How can you create assignments that decrease students’ motivation to procrastinate or cheat? This session will outline three research-based levels of design action to enhance academic integrity. Then, we will workshop your own assignments to enhance academic integrity. Please come with an assignment description that is formatted for a syllabus as well as a rubric, if one is available. If you do not have an assignment handy, you can work with a sample we provide.
- Identify the origins of academic integrity violations and best ways to respond to them
- Apply assignment interventions to improve academic integrity and engage students in learning
Worst Syllabus Ever: What to Avoid When Writing a Syllabus
Tuesday December 14, 12-1p, online in Zoom (register)
This workshop uses an example of what not to do to think about how to design syllabi that promote student engagement and incorporate principles of inclusive teaching. We will look at the worst syllabus ever, a course description and set of policies with close to 40 examples of language and practices that alienate students and fail to promote effective learning. After annotating the syllabus, we will discuss which elements are most urgently in need of revising and how to adjust them to promote student learning.
- Identify syllabus language that does not create an inclusive classroom environment or promote student learning
- Develop welcoming course policies and syllabus language
Additional Standing Workshops
These workshops are offered on a rotating basis and can also be delivered to your program or department by invitation.
Building Community in Online Courses
How do you create a strong and committed community of learners when you are teaching fully online? This workshop highlights several synchronous and asynchronous strategies for fostering productive and collegial student-instructor and student-student connections in the emergency remote learning environment.
- Compare and contrast facets of community-building, such as strong introductions, low-stakes practice, and student and faculty presence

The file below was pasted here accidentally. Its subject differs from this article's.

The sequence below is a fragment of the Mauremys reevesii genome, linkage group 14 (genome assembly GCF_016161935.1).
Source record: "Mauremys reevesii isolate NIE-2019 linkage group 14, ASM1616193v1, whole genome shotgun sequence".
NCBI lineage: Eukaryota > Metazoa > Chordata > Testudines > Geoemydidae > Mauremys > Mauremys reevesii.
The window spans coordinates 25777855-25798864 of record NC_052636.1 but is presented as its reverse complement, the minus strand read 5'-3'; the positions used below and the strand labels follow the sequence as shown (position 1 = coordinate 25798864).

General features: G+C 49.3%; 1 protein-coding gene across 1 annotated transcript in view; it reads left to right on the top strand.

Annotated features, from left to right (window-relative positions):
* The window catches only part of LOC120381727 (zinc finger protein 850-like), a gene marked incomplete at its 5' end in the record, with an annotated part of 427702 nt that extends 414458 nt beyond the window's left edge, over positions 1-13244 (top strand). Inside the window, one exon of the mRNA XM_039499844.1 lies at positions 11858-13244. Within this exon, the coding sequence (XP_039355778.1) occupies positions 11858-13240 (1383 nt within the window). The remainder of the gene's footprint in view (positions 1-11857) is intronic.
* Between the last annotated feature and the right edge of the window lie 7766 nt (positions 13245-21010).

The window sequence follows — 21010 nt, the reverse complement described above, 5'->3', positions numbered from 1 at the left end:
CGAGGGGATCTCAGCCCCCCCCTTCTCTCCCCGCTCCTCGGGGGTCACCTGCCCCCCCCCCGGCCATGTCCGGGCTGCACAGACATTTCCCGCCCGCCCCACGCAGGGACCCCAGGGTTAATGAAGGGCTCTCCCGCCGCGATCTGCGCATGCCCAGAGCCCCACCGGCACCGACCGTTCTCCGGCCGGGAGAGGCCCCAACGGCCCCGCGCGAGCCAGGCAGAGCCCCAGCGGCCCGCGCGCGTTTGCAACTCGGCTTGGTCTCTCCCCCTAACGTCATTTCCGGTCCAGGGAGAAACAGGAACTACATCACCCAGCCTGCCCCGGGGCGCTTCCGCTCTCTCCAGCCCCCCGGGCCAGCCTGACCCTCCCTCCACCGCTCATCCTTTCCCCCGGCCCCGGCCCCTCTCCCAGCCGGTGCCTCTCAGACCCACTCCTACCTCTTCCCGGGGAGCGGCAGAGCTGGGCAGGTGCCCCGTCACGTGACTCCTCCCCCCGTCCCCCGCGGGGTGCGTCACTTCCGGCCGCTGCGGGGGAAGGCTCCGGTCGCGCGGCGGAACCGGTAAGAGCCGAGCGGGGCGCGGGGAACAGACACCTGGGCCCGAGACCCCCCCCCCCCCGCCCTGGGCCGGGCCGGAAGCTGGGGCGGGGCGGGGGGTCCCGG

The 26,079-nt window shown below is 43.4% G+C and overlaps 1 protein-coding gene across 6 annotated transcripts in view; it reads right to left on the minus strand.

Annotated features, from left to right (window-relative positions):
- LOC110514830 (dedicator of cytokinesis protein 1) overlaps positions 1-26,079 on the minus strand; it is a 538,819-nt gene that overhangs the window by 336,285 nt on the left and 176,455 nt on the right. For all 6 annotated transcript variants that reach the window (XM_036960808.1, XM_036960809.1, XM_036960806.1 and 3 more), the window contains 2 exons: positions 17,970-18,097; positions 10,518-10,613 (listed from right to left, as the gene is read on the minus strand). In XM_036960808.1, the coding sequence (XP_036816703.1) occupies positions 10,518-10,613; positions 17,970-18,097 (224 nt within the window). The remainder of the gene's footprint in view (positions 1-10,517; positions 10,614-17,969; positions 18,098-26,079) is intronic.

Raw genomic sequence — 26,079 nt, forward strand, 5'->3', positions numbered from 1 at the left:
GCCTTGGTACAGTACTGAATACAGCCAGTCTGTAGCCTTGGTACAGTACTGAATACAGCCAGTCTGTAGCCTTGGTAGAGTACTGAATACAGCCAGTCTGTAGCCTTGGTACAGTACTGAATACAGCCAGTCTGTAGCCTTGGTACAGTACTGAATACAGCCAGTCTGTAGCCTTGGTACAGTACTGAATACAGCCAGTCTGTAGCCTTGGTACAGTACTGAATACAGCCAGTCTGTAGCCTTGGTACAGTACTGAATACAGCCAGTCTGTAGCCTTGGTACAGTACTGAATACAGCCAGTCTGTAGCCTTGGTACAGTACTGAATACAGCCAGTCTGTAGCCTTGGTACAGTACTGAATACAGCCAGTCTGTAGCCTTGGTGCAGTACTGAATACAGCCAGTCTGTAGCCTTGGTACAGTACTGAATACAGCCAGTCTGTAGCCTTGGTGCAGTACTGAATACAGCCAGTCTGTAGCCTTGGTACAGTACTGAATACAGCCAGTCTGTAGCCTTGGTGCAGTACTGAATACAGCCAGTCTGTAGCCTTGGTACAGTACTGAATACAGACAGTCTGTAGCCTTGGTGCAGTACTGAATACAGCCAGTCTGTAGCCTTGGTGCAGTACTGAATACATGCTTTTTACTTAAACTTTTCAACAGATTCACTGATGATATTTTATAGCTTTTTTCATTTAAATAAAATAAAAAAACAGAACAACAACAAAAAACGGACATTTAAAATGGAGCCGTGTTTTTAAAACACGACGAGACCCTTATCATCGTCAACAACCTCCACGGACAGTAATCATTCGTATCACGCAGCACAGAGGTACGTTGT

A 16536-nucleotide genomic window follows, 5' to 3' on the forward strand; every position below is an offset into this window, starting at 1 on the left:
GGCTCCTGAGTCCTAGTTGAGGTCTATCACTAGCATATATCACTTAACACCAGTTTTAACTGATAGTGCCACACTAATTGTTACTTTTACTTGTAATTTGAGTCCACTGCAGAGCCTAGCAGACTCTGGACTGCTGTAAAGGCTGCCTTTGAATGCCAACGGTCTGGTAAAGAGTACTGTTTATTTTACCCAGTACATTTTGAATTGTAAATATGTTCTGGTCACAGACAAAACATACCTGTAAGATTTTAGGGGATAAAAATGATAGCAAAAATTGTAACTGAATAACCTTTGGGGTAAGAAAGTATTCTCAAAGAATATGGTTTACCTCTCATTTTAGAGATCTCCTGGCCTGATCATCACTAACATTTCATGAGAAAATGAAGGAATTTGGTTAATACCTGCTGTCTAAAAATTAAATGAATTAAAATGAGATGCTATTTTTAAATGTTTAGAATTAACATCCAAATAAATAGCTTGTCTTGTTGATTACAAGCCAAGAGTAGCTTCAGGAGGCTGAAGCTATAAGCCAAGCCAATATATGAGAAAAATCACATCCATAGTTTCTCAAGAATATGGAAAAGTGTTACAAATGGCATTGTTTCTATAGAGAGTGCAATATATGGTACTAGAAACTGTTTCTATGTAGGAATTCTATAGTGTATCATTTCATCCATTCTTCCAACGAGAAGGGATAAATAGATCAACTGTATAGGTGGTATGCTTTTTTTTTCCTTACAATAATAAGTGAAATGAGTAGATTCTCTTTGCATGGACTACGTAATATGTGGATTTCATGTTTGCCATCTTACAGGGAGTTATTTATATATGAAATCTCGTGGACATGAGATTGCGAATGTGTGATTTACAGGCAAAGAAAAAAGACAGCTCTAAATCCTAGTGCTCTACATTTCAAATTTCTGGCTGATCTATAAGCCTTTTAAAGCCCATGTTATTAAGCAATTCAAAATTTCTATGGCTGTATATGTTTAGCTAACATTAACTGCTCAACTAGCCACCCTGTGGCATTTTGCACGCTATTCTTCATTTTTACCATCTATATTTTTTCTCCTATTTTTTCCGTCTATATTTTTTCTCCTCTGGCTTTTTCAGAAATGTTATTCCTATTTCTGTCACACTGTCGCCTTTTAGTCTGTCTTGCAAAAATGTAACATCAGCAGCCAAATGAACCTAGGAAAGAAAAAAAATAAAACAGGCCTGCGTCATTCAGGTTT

- Apply principles of community-building to their course environments
Alternative Assessments: Moving Beyond Research Papers and High-Stakes Exams
This workshop explores how alternative assignments such as open-ended or flipped exam prompts, simulations, research-based creative projects, and multimedia artifacts can promote active learning, help students demonstrate what they’ve learned, and enable students to effectively find, evaluate, and present information. We’ll practice designing alternative assignments and discuss how to assess these projects. This workshop focuses on rethinking individual assessments; our Rethinking Grading workshop focuses on course-level grading schemes.
- Explore the benefits of research paper alternatives for student engagement, active learning, efficient and effective assessment, and suitability for the emergency remote learning environment
- Apply principles of inclusive teaching to and academic integrity exam and project development and deployment
- Develop approaches to assessing exam and research paper alternatives
Interested in a topic that's not listed here? Let us know! We can often collaborate with you to develop a workshop or facilitate an informal Teaching Cafe. Please contact us at firstname.lastname@example.org or email@example.com to discuss.